Transformational Drama Lisa Jo Epstein introduced the techniques and theories of the Theatre of the Oppressed (TO) created by Brazilian theatre innovator and social activist Augusto Boal. Participants learned the basics of core TO techniques - Image Theatre and Forum Theatre, and ways TO enables a group to grapple with pressing personal and/or public concerns through non-competitive, playful theatre techniques. TO work can raise awareness, offer a space for the stories of those who have been silent or silenced, stimulate discussion, lead to self and social reflection and generate both personal and group ideas for working towards change.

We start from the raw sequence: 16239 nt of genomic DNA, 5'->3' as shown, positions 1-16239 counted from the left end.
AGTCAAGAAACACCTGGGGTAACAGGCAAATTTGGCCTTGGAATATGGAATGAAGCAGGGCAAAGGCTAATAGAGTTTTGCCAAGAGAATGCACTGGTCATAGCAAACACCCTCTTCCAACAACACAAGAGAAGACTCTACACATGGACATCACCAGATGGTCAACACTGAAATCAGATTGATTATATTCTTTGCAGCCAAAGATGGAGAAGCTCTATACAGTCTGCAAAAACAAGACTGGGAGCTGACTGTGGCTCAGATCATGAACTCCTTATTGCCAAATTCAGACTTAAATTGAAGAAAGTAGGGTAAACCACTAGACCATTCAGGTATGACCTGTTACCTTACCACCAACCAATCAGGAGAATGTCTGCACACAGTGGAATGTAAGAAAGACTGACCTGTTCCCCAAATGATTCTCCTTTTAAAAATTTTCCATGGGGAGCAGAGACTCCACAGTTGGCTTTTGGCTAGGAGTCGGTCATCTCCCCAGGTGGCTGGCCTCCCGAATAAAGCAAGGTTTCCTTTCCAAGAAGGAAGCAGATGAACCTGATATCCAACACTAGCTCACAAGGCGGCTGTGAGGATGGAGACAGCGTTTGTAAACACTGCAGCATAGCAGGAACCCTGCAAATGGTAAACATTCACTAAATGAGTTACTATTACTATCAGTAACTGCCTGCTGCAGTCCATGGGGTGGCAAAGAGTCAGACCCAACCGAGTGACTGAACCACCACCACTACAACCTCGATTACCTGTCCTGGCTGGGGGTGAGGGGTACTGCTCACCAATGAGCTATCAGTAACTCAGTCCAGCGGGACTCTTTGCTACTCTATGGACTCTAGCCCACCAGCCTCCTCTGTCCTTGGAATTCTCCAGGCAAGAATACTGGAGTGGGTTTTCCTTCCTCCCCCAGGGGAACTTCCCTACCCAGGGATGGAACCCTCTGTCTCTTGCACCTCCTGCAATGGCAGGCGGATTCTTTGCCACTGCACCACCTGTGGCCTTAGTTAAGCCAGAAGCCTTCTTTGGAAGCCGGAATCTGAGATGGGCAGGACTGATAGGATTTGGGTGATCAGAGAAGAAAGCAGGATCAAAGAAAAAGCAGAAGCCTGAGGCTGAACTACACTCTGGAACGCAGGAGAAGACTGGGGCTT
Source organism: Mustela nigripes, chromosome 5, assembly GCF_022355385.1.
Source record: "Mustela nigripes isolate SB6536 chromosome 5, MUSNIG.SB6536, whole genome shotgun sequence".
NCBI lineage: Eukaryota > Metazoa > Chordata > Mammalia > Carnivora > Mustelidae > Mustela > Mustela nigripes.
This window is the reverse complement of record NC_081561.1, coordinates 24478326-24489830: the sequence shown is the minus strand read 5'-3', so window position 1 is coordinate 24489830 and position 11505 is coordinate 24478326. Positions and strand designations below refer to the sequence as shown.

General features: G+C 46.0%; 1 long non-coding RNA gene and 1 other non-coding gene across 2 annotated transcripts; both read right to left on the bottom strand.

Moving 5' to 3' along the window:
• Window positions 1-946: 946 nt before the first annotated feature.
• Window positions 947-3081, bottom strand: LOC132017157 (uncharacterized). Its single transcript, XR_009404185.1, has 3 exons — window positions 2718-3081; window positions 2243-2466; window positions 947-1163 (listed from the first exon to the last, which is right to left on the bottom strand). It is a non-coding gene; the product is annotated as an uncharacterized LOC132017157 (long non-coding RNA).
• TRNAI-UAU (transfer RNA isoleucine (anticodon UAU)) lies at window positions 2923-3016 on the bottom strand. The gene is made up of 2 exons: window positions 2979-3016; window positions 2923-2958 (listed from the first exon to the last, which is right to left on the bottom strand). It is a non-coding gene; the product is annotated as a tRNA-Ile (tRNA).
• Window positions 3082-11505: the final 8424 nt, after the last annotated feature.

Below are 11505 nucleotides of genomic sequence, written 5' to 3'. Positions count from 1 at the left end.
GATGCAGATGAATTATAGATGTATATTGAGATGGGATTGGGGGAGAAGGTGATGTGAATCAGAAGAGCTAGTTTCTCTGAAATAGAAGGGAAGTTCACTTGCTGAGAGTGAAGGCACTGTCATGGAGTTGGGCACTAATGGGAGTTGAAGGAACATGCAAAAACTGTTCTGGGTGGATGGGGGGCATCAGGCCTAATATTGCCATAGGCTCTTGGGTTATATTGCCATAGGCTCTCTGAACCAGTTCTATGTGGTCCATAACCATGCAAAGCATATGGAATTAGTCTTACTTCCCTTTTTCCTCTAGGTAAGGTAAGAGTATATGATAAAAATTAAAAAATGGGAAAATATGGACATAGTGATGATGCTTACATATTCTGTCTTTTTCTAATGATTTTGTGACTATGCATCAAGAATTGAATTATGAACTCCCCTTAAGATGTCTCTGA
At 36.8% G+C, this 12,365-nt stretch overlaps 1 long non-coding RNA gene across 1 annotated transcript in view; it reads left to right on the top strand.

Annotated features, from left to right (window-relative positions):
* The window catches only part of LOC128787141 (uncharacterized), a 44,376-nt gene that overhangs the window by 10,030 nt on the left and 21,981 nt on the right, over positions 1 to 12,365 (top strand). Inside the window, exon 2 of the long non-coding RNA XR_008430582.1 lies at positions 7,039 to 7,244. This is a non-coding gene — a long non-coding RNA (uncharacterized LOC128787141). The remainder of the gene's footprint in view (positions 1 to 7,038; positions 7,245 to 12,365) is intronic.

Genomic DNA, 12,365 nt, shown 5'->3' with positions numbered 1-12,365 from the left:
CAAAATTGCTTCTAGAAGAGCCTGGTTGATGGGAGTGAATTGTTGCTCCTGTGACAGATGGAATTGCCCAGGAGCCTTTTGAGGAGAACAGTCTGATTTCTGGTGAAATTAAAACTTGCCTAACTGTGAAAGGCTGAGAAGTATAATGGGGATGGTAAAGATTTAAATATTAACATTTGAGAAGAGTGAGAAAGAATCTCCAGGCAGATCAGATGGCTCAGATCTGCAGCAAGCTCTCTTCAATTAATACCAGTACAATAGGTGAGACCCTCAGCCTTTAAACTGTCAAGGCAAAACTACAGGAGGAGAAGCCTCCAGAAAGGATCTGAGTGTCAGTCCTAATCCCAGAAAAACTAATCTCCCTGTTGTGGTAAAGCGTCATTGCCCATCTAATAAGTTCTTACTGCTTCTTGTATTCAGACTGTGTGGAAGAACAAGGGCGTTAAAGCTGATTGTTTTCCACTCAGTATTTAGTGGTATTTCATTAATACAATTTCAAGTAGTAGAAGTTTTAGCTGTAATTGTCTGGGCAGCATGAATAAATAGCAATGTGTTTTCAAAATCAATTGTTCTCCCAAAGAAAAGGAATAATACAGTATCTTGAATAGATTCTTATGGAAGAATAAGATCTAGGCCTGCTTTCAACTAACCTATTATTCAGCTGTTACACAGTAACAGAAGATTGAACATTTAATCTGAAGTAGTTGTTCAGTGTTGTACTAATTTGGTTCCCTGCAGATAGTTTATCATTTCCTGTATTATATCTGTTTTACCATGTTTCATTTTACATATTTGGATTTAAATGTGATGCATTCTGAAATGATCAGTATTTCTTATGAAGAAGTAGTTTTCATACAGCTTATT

Hip Hop Studio Gary Hook and Allen Sweeny used experiential methods to teach participants how to write and record over a beat on a CD. Participants wrote their own song focused on life experiences and change. Institute Hip Hop song: http://www.buildabridge.org/myblog/index.html
Skills Development Workshops
Methods Lab Practicum Classes